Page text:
How Covid-19 is complicating CPR for some patients
Physicians in Seattle are discussing some of the life saving measures they use and how Covid-19 can complicate them.
Like resuscitation in Covid-19 patients.
Normally, when someone stops breathing or their heart stops, health care workers rush to their bedside and begin cardiopulmonary resuscitation, better known as CPR. There are people doing chest compressions, others trying to place IV lines, and medications may be administered.
But some patients may have a "do not resuscitate" order, known as a DNR, in their file. If that’s the case, they won’t be resuscitated.
Erin Kross is a critical care and pulmonary care doctor based at Harborview Medical Center.
She said they talk to patients and families about what resuscitation looks like and what the outcomes might be so people can make informed decisions. Some older, more frail patients with chronic illnesses for instance may decide they don’t want to be resuscitated.
“Clinicians have an obligation to talk about this early with patients and their families as we’re always striving to make sure we’re providing treatments that are aligned with an individual person’s goals,” Kross said.
She said there are many misconceptions about CPR because of what people see on television and in movies and it’s up to clinicians to make sure people now what CPR can and cannot do.
Kross said things aren’t all that different at the moment. Health care workers are still talking to patients and families and still striving to do all they can when a patient’s heart or breathing stops.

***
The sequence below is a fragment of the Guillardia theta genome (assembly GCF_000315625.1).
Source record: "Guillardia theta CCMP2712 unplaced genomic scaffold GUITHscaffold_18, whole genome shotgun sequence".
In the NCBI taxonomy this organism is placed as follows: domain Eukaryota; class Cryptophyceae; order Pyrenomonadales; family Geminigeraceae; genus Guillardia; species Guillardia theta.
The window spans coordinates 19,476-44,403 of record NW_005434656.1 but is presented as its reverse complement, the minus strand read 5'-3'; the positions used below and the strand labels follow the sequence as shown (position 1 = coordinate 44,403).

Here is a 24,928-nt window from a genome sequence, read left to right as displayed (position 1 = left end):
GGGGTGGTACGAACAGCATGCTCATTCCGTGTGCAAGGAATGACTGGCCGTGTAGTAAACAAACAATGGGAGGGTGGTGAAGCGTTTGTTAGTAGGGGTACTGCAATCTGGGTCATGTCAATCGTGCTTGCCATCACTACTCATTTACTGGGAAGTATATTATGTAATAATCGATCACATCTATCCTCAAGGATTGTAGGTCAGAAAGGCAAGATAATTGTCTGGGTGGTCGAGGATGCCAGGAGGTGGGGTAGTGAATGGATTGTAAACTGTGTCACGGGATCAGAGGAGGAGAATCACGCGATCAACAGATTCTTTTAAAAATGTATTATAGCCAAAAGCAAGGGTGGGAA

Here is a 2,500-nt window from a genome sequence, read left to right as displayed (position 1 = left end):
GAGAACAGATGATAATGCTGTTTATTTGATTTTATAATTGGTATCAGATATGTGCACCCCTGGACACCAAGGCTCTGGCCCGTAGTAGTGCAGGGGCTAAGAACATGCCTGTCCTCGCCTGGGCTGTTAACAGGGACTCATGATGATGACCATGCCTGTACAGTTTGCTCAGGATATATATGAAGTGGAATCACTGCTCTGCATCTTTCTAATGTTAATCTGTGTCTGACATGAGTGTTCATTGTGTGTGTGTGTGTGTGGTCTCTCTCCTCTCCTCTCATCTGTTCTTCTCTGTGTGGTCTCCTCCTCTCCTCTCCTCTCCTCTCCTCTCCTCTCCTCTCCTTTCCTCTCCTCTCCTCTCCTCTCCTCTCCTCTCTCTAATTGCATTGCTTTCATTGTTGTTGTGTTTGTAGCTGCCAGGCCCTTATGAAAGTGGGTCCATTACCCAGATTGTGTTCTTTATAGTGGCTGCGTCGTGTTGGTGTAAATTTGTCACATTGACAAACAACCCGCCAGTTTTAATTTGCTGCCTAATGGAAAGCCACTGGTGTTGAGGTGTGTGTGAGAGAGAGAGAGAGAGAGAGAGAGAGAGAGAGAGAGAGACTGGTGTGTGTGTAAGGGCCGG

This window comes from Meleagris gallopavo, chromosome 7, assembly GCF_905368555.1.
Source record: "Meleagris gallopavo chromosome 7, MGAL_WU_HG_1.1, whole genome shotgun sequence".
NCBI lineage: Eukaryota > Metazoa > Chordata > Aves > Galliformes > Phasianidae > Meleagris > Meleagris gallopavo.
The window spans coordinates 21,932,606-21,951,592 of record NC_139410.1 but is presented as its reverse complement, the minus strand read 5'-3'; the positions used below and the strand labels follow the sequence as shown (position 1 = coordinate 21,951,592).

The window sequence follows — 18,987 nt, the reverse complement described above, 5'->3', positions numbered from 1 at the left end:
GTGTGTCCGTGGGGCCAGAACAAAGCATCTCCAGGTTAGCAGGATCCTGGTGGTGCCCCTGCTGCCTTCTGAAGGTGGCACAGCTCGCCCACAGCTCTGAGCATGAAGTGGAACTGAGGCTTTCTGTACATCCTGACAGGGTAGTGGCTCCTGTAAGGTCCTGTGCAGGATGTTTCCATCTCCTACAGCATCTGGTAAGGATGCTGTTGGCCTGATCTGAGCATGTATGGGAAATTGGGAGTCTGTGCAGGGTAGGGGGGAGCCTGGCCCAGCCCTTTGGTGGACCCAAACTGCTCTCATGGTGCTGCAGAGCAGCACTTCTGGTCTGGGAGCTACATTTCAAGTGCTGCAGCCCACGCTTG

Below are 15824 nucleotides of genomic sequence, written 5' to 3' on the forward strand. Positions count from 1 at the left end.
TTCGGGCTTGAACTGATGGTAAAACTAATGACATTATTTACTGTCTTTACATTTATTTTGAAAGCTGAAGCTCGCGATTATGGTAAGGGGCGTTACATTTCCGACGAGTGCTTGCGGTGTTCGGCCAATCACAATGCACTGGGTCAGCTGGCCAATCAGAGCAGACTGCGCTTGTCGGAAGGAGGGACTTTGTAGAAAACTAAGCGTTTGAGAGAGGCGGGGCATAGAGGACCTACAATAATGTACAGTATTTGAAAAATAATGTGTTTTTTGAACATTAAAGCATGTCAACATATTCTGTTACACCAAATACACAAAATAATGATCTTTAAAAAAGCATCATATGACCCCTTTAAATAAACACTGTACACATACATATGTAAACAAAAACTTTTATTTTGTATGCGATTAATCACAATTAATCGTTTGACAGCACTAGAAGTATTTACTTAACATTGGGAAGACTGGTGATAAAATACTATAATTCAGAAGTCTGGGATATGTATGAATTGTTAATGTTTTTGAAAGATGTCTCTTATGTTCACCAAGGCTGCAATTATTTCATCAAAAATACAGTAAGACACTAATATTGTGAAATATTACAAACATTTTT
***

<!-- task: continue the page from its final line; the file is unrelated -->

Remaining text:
However, she said there are practical considerations that have to be taken into account when a patient with Covid-19 needs CPR.
• Delayed response: CPR works best when it’s initiated immediately. However, people can’t just run into a Covid-19 patient’s room. They have to take the time to put on the appropriate protective equipment and that can delay the response.
• Staff safety: A lot of people are usually involved in resuscitating a patient in a hospital, that increases the number of people in contact with someone who is Covid-19 positive. The process of chest compressions also releases a lot of droplets increasing the risk for people in the room.
• Conservation of protective gear: Hospitals are still trying to conserve personal protective equipment (PPE) and having a lot of people gear up to resuscitate a patient uses a lot of gear.
University of Washington hospitals have developed a policy for emergent medical response for Covid-19 patients. It includes reducing the number of people who go into a room during CPR to essential personnel, roughly eight to 10 people, with others waiting outside.
Christine Mitchell is the executive director of the center for bioethics at Harvard Medical School. She said these are important conversations to have during a pandemic, especially in places that may see a surge and may not have all the critical care resources needed. That’s not a position Washington state hospitals currently face.
She said clinicians still need to exercise clinical judgement, and she doesn’t believe a blanket do-not-resuscitate rule for Covid-19 patients would be a good idea.
In all circumstances, health care workers should think about whether CPR is something the patient wants, Mitchell said.
However, in places without enough resources, other considerations may have to be taken into account.
“What you have to think about in a pandemic where you don’t have adequate resources for everyone is consideration of the likelihood of whether or not the patient is going to survive,” she said.
Patients who are resuscitated will usually end up on a ventilator.
Mitchell said clinicians need to take into account the need, but also the ability to benefit from treatments, to maximize the number of lives saved.